If you are new to this whole staging process, as we were, here’s the deal.  Professionals  come in, in our case two very artistic women, and proceed to very nicely explain to you what hideous taste you have and how they can make the place appeal to today’s demanding, hip and stylish buyers.  Which, clearly, you are not.  The most disturbing thing is, they are correct.

In come the movers.  The office goes from a bedroom to the living room.  (“No one cares about a formal living room these days.”)  The family room gets the nice living room furniture and the family room furniture goes out to the garage and onto Craig’s List.  It now graces a lovely woman’s seaside rental.

 

Then the painters arrive (how could we have ever chosen those awful colors) and soon “Pottery Barn” shades sooth the eye.

Out comes the old carpet we had lovingly installed and in goes the fresh new neutral (beige) carpet.

Then the Stagers come back and rearrange the decor.  This goes there, that goes out.  This painting on that wall.  Lots of stuff to the garage.  (Less is more.)  Up go the window treatments.  (I guess here more is more.) I prefer the unobstructed views of the woods and pond but my opinion has long lost any credibility.

Two weeks and $5500 later it is done and, oh my.  This really does look spectacular.  Still it’s hard to swallow spending all that money so I can price the joint at 30k less.  But the market is an exacting and demanding mistress.

The realtor’s photographer shows up and takes the shots.  Up on the websites it goes.  My wife checks it out and says, “Wow!  can we buy this house??”

Ah, no.

 

Casa de jlcollinsnh

http://www.nneren.com/listing_detail.html?id=4123898&return=1

The neighbors all say we are “giving it away.”  Certainly I’d love to get the 550k it would have brought in 2006 and will again some day.  But today is today.  It’s time for us to move on.

It’s time for a new family to enjoy the house, the woods, the pond and the neighborhood.  If it sells quickly and smoothly, I’m OK with them getting a deal as well.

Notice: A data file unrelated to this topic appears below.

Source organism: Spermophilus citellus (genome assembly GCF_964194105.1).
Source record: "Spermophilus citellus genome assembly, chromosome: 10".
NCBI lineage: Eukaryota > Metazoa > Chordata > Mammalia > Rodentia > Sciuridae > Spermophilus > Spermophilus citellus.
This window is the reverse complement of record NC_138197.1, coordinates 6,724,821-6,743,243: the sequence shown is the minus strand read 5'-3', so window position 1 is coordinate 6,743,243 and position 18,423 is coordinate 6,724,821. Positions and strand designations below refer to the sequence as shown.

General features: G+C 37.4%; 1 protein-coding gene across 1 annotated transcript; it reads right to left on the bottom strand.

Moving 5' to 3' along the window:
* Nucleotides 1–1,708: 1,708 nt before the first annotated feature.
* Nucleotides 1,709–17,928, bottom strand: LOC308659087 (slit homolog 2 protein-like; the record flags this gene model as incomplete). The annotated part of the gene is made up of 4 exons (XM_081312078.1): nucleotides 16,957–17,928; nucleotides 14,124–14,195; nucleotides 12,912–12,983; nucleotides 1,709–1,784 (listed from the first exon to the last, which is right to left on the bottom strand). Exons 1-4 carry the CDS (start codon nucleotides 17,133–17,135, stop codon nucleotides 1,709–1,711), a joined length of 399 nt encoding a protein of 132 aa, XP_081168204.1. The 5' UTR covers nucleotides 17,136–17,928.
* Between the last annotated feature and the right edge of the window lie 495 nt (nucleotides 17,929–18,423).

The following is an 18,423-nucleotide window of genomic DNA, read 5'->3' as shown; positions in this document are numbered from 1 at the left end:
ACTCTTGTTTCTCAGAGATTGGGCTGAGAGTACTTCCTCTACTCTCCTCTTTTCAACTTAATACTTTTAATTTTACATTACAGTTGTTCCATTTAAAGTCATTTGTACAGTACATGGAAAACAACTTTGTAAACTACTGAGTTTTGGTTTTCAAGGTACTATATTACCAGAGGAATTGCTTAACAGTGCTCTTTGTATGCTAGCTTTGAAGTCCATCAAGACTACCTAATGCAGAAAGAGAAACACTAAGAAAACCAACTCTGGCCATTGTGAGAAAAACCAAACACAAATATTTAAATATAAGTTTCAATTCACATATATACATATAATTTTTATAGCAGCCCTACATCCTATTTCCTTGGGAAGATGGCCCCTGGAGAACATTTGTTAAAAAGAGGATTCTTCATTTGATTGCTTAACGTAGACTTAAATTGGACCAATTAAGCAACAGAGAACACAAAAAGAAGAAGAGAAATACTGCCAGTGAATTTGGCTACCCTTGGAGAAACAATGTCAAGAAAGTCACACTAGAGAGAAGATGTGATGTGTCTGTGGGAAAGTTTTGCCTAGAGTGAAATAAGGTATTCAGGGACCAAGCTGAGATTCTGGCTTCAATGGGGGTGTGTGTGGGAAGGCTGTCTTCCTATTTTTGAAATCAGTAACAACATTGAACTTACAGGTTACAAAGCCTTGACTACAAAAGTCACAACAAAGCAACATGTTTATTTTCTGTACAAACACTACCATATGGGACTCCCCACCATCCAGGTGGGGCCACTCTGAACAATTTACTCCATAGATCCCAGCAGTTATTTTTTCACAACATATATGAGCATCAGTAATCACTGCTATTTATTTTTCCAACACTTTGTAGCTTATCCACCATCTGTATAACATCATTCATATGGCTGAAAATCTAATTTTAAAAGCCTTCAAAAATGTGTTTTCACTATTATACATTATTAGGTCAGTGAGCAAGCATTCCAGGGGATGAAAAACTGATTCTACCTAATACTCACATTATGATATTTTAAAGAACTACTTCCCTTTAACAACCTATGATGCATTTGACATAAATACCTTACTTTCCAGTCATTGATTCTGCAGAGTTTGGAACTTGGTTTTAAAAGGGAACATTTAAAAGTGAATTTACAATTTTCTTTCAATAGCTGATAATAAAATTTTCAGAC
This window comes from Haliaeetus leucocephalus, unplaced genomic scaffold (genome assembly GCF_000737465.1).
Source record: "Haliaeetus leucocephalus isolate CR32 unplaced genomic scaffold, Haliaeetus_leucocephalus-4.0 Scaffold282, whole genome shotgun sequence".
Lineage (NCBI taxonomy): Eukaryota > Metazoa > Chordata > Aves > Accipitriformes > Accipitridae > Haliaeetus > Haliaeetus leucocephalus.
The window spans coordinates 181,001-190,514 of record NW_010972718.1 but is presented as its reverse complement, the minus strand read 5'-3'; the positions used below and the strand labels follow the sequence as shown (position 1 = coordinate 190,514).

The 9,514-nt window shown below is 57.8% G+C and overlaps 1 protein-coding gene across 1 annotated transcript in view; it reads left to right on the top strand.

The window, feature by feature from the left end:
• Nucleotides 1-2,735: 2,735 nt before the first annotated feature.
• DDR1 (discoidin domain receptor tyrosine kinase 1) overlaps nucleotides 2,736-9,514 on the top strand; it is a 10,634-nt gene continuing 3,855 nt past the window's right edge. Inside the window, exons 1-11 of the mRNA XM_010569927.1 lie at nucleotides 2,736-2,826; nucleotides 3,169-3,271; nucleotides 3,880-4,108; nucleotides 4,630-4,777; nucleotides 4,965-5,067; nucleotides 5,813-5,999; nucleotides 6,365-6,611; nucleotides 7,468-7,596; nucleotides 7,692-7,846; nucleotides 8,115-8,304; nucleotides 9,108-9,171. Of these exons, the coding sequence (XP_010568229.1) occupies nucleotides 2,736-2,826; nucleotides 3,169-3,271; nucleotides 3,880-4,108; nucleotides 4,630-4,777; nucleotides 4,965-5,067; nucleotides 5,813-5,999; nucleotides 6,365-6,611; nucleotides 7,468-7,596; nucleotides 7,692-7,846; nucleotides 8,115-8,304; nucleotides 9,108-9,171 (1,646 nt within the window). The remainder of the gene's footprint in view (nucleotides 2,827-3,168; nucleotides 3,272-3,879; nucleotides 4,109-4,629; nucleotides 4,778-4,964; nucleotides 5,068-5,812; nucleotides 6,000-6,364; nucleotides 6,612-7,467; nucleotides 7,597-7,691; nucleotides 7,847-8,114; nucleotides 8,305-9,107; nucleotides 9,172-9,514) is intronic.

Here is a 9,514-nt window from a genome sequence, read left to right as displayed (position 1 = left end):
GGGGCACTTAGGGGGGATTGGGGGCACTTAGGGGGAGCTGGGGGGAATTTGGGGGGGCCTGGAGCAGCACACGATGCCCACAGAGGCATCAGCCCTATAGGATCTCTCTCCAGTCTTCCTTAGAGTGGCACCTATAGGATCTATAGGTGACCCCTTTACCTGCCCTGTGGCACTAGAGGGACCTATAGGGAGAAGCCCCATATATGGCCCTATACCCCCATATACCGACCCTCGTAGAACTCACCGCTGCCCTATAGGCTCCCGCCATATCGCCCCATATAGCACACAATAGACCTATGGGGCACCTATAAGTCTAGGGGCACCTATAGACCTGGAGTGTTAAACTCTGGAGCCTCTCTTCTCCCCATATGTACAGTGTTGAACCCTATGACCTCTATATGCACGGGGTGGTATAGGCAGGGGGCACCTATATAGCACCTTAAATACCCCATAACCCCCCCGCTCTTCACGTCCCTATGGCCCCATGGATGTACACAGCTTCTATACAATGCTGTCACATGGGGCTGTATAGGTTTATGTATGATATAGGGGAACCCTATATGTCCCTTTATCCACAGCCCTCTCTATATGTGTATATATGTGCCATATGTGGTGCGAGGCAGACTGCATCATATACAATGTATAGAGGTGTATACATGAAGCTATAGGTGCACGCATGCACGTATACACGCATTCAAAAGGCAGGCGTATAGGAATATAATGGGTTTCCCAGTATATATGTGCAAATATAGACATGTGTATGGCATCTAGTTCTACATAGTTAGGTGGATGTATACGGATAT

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9 Comments

  1. Posted January 17, 2012 at 9:23 pm | Permalink

    Follow your heart buddy … money is over-rated.

    • Posted January 17, 2012 at 9:45 pm | Permalink

      Hi Tom….

      shoot me an email. seems I’ve lost yours.

      Cheers!

      Jim

  2. Posted January 26, 2012 at 7:48 pm | Permalink

    Best of luck in selling this beauty!

    I enjoyed your comments about the stagers, from the perspective of the person being upstaged. I have been ranting from the other side of the situation (“What!? I can’t believe these people are trying to sell a house with baby blue carpet and crammed full of faux-antique oak furniture! Have they been holed up in here for the last 40 years without ever seeing another house, hotel, building, or even magazine?”).

    But this too will happen to me as my furniture ages with me and I see no need to replace it. It’s a mark of pleasant seniority to be considered obsolete.

    • Posted January 26, 2012 at 9:18 pm | Permalink

      Hey Mr. MM…

      It’s an honor to see you over here!

      As the investor you are, all that baby blue carpet and faux-furnature can only be reducing you purchase cost and increasing your profits. ;)

  3. Posted February 14, 2012 at 6:14 am | Permalink

    A dog walk in the woods with a cigar. Nice. There are worse things that that.

  4. Julie
    Posted June 23, 2012 at 10:31 am | Permalink

    I find it incredibly said that your daughter’s friends’ parents didn’t want them to play in the woods. To me, that sounds like a fantastic way to spend a childhood! I’m in my early 30s and I grew up playing outside most of the time. It amazes me that just 20 years later, getting fresh air and exercise while also exercising some creativity is seen as a bad thing. I feel sorry for those kids. I hope that the next family to buy that house has kids who are able to make good use of it…. all of that beautiful nature needs to be appreciated by the next generation.

    And on a different note, good luck selling your home! I hope you enjoy the transition to non-homeownership!

  5. Posted March 11, 2013 at 12:29 am | Permalink

    That is a beautiful house with the woods & pond. My son would love to explore acres of our backyard…

    so our goal is to buy a large estate with several acres.

    • jlcollinsnh
      Posted March 11, 2013 at 8:22 am | Permalink

      Thanks Diana…

      …that’s what I’ve always liked about it. We are in a neighborhood but set back for privacy, views, wildlife and roaming.

      Good luck in your search!